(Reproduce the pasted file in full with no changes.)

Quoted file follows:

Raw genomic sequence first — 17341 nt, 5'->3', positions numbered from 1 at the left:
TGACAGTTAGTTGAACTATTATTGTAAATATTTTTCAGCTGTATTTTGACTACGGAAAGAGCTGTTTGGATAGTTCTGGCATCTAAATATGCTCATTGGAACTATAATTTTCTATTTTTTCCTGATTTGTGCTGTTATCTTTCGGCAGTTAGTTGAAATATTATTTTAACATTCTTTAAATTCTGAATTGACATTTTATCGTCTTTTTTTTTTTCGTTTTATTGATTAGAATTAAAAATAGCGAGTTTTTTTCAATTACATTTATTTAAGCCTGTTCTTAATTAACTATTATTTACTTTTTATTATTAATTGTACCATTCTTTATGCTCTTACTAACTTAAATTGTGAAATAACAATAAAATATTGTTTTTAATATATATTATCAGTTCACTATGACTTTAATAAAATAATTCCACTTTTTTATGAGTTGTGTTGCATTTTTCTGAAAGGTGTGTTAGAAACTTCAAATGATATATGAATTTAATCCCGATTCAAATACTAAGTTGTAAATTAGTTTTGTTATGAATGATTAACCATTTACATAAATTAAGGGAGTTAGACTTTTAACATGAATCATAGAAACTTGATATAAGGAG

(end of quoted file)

Raw genomic sequence first — 17341 nt, 5'->3', positions numbered from 1 at the left:
TGACAGTTAGTTGAACTATTATTGTAAATATTTTTCAGCTGTATTTTGACTACGGAAAGAGCTGTTTGGATAGTTCTGGCATCTAAATATGCTCATTGGAACTATAATTTTCTATTTTTTCCTGATTTGTGCTGTTATCTTTCGGCAGTTAGTTGAAATATTATTTTAACATTCTTTAAATTCTGAATTGACATTTTATCGTCTTTTTTTTTTTCGTTTTATTGATTAGAATTAAAAATAGCGAGTTTTTTTCAATTACATTTATTTAAGCCTGTTCTTAATTAACTATTATTTACTTTTTATTATTAATTGTACCATTCTTTATGCTCTTACTAACTTAAATTGTGAAATAACAATAAAATATTGTTTTTAATATATATTATCAGTTCACTATGACTTTAATAAAATAATTCCACTTTTTTATGAGTTGTGTTGCATTTTTCTGAAAGGTGTGTTAGAAACTTCAAATGATATATGAATTTAATCCCGATTCAAATACTAAGTTGTAAATTAGTTTTGTTATGAATGATTAACCATTTACATAAATTAAGGGAGTTAGACTTTTAACATGAATCATAGAAACTTGATATAAGGAG